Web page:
Since 2005, the American Psychological Association has asserted that the use of Native American mascots is detrimental to all students, regardless of background. Indian mascots interfere with student ability to develop comprehensive understandings related to human diversity by creating, supporting, and maintaining overly simplistic and inaccurate views of Indigenous peoples throughout North America and perpetrating derogatory stereotypes —also causing harm to the social identity development and self-esteem of American Indian students.
For 34 years, the Wisconsin Indian Education Association has advocated on behalf of children and tribal communities through encouraging the implementation of best practices in education that contribute to positive educational outcomes for students of all backgrounds. WIEA encourages district and school administrators across the state to support the WASB resolution, including advocating for the creation of state legislation that provides compensation to assist districts with implementation of changes by defraying associated costs such as changing logos on facilities, uniforms, and other associated items.
Our children are our future. We must be proactive and work to maximize educational development opportunities that foster our children’s growth and development, particularly those efforts that focus on creating and maintaining inclusive learning environments conducive to understanding and respecting differences, both inside and outside of the classroom. The elimination of stereotypes is a key milestone on the path to building a better future for all of our children, and continued education and open dialogue will underscore our success.
It is time that we end the use of Indian mascots in Wisconsin school districts and unite under our shared goals of teaching our children respect, understanding, and love.
Respectfully submitted by the WIEA Board of Directors.
Wisconsin Indian Education Association
The Wisconsin Indian Education Association is pleased to announced the date of the 2020 Legislative Breakfast. The annual event will be held on February 12, 2020, at the Best Western Premier Park Hotel in Madison, WI.
You can register now for the Legislative Breakfast by visiting the registration page. Simply click here to register!
We’ll see you at the Breakfast!
The Wisconsin Indian Education Association has announced the theme and date for its annual conference. The 2020 Conference titled “Indigenous STEAM: Science, Technology, Engineering, Art & Math”, will take place April 16 – 18, 2020, at the Potawatomi Hotel Casino in Milwaukee, WI.
Conference planning committee chairwoman Brittany LaMere says the committee is working diligently on organizing this year’s conference.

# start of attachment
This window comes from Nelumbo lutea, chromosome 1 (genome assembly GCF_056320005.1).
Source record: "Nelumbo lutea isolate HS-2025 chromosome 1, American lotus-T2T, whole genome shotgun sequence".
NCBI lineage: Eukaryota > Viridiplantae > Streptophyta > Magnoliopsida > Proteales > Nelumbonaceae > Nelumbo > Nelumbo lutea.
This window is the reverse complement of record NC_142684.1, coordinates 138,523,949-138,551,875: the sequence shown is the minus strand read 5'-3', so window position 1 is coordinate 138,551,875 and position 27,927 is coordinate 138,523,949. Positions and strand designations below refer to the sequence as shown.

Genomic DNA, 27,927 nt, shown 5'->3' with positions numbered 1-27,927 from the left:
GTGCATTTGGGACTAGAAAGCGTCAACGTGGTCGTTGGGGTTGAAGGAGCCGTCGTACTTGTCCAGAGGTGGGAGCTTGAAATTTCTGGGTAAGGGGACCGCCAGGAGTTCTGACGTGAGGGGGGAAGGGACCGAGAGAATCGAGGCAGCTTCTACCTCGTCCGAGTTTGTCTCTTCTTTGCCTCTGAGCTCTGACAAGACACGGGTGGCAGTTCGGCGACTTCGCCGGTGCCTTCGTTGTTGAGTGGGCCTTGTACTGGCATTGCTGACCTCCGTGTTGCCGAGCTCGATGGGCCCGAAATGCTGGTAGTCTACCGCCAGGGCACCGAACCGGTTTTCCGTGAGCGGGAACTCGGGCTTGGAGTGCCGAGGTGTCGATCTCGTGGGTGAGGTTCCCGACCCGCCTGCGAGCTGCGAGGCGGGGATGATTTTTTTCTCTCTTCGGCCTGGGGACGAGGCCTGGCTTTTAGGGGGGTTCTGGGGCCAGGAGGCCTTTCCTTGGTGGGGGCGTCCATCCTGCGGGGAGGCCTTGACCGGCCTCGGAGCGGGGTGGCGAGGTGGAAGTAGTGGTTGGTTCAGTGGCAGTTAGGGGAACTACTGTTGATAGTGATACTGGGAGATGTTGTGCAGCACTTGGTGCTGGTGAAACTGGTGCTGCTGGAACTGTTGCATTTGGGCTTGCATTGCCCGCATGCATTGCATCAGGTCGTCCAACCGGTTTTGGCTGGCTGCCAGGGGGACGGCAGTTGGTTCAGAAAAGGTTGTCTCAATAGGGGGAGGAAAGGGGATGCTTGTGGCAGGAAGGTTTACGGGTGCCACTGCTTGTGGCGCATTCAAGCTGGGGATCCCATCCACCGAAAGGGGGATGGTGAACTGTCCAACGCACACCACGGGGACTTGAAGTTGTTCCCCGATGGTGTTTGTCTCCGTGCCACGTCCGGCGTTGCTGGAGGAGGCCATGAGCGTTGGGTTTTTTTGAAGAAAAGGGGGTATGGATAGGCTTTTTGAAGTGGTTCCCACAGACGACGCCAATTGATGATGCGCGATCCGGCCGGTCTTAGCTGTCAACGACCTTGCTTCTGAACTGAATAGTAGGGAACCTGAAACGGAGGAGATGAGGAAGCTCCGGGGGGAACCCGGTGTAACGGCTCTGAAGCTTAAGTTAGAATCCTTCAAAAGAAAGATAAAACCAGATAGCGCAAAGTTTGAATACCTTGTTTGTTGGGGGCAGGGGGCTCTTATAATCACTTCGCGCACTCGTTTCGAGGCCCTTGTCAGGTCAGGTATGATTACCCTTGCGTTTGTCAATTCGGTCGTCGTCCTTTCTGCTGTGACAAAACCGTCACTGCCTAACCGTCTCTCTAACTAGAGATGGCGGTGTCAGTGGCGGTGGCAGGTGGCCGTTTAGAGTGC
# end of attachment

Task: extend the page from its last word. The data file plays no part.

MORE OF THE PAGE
“This year’s conference will focus on how STEAM learning impact our youth and opens pathways to post-secondary education and possible careers in those fields,” said LaMere. “We are pleased to partner with both Potawatomi Hotel Casino and Indian Community School in Milwaukee.”
The Conference will feature daily keynote speakers, conference workshops, Youth Day Track and annual awards banquet. Additionally, there will be a pow-wow on Friday, April 17 hosted by Indian Community School in Milwaukee.
“We’re looking at bringing some dynamic speakers from across Indian Country and will announce names as we solidify our conference schedule,” said LaMere.
The Act 31 Celebration, which has come to be an annual event, will take place August 19, 2019, in Lac du Flambeau, WI, at Lake of the Torches Resort Casino Convention Center. This year the Wisconsin Indian Education Association celebrates 30 years of the existence of Act 31. After an ugly period in Wisconsin history in the late 1980s and early 1990s saw Ojibwe men, women and children come under attack by non-Indian protesters for exercising their inherent right to hunt, fish and gather off the reservation, many saw the need for increased accuracy in public education as a way to mend relationships and dispel myths and stereotypes. Much of the protests were fueled by racism and misinformation.
This year’s event will feature interactive activities, speakers and a viewing of Lighting the 7th Fire, a PBS documentary on the Ojibwe Treaty Rights struggle.
Invited guests include WI Gov Tony Evers, Superintendent of WI Public Instruction Carolyn Stanford-Taylor, Senator Lena Taylor, Tribal Leaders and many others! Mark your calendars now!
Great Lakes Inter-Tribal Council, in partnership with multiple groups interested in the health of American Indian people, has designed a student development program to support students who are interested in health care research and occupations. Through this program, students are provided with academic support, career guidance, and opportunities for hands-on learning experiences from middle school through their Bachelor Degree. The camp runs from July 7 – 17, 2018, in Milwaukee at the University of Milwaukee-Wisconsin. Click the link below for more information and click here for the Camp Flyer!
Click here for the application.